Introduced by the “End of life” law in April 2005, the so-called Leonetti law, the system of advance directives was reinforced and specified in 2016, by the second “End of life” law, so-called “Claeys Leonetti” law. In the form of a written and signed document, the advance directives “express the will of the person relative to their end of life concerning the conditions for continuing, limiting, terminating or refusing treatment or medical care”. They are intended to take over when the patient is “unable to express his/her wishes” at the time (even if the patient is not necessarily at the end of life).It is worth recalling the three essential elements of the current system:
- “Any adult may prepare advance directives.”
- “At any moment and by any means, they are revisable and revocable.”
- “Advance directives are executory for doctorsfor any investigation, operation or treatment decisions, except in the event of life-threatening urgency during the time required for a complete evaluation of the situation and when the advance directives appear manifestly inappropriate or not applicable to the medical situation.”
On this 3rd point, the law avoids making the patient an all-powerful self-prescriber and the doctor a mere servile executor of the advance directives. The Constitutional Council has just validated the non-opposable nature of the advance directives in the cases specified by the law, in particular, therefore, if the doctors consider that what has been requested in advance by the patient is “manifestly inappropriate” in relation to the medical situation. In such case, the final word still remains with the medical team.
In view of the lack of enthusiasm of the French public for this system, the public discourse, in the debate on the end of life, multiplies the obligation for them, whether or not in good health: “Write your advance directives” as if it were simple, but also as if it was a determining factor to guarantee a peaceful death. However, not only is its writing far from obvious, but additionally it does not constitute any guaranteed relevance.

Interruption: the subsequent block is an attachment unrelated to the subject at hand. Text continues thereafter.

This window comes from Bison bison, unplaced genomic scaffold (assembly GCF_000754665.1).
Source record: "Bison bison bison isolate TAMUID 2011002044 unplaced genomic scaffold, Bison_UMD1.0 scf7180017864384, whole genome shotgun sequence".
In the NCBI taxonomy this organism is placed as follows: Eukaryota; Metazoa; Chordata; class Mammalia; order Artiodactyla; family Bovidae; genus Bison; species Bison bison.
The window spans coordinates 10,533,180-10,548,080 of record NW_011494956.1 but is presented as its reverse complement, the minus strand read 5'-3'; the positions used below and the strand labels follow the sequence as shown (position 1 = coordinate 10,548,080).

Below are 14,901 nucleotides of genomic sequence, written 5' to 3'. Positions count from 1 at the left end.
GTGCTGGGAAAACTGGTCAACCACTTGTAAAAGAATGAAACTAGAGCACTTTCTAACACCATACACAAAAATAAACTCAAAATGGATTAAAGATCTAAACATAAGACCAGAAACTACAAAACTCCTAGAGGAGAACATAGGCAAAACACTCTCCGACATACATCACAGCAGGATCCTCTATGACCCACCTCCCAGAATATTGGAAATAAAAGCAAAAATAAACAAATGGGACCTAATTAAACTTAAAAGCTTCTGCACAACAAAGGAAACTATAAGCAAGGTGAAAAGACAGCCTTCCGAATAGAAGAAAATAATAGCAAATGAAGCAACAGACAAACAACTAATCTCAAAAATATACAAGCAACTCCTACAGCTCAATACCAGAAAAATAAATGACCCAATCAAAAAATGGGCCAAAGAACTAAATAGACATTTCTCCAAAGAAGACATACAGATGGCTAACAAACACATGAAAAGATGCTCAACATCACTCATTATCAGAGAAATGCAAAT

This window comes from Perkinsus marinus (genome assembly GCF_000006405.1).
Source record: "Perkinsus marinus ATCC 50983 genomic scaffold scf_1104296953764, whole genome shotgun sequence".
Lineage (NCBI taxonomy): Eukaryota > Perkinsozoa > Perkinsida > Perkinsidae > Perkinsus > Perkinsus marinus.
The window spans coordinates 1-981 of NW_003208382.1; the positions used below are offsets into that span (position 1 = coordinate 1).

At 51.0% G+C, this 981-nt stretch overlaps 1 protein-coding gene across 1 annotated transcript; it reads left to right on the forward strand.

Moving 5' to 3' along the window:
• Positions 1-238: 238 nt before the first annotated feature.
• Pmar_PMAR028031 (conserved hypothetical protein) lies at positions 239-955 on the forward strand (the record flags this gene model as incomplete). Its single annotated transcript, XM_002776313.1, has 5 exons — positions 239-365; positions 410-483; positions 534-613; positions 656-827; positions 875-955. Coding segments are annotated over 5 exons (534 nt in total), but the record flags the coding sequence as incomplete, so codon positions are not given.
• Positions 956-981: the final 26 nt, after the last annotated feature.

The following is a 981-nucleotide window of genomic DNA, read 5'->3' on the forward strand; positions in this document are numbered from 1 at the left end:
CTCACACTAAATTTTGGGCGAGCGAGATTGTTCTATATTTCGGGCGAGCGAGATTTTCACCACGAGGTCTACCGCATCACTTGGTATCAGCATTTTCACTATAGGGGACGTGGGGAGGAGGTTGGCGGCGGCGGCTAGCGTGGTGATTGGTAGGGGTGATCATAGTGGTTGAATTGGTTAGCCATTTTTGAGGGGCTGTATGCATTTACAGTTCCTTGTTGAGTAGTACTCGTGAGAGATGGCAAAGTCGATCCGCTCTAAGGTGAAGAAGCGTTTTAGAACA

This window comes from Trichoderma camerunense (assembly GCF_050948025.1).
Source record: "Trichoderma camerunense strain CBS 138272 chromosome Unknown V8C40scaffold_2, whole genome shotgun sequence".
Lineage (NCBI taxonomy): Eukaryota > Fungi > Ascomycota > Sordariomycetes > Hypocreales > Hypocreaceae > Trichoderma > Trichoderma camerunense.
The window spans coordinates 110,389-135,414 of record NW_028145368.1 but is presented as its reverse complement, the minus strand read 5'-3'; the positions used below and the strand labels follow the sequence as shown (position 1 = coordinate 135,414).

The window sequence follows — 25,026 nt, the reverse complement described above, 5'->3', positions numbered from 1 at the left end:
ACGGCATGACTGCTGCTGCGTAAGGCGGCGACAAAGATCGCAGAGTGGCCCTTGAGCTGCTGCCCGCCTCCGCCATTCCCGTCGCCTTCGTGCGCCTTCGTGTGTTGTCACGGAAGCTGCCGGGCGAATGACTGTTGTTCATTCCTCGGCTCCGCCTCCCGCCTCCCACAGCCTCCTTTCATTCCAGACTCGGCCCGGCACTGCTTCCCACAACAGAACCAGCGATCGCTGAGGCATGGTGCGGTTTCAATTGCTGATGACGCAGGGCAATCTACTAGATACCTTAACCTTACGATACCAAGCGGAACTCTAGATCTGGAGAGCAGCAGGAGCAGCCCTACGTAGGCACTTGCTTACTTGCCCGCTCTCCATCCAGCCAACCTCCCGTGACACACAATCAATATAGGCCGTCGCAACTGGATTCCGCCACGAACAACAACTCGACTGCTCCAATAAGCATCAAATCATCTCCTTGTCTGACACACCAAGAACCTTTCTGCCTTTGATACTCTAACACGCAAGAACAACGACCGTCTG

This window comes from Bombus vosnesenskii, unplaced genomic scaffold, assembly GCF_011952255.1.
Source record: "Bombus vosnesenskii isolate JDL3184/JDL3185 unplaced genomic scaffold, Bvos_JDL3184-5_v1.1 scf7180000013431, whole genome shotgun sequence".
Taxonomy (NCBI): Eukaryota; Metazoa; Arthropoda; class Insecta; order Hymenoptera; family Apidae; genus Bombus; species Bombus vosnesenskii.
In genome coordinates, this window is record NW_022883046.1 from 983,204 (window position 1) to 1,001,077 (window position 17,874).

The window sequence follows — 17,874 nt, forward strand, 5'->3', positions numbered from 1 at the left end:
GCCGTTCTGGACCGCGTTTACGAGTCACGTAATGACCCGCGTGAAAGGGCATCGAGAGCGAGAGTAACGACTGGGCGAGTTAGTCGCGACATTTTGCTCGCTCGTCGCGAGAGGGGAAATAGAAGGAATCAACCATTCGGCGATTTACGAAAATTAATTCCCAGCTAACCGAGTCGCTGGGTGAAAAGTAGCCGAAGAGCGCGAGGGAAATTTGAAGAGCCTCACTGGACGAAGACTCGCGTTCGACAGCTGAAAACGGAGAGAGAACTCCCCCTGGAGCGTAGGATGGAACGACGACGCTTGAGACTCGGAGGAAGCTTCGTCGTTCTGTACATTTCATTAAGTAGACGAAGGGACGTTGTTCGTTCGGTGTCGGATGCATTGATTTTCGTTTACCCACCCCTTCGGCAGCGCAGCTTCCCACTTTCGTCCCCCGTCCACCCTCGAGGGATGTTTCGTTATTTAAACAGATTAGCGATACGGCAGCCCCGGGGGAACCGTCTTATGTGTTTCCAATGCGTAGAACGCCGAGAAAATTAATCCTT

It should be mentioned before explaining this advice, that Alliance VITA, being aware of these difficulties, has elaborated, tested, improved, published and distributed hundreds of thousands of copies of a Guide to advance directives and persons of confidence. Complete, educational and understandable, this document, which can be downloaded, suggests first validating a general charter; which charter indicates the universal ethics for the end of life: neither disproportionate treatment, nor euthanasia but proportional treatments and palliative care; the document then provides for expressing specific wishes and details, linked to one’s convictions and not only the foreseeable consequences of an existing illness. The document therefore goes beyond the strict scope of advance directives.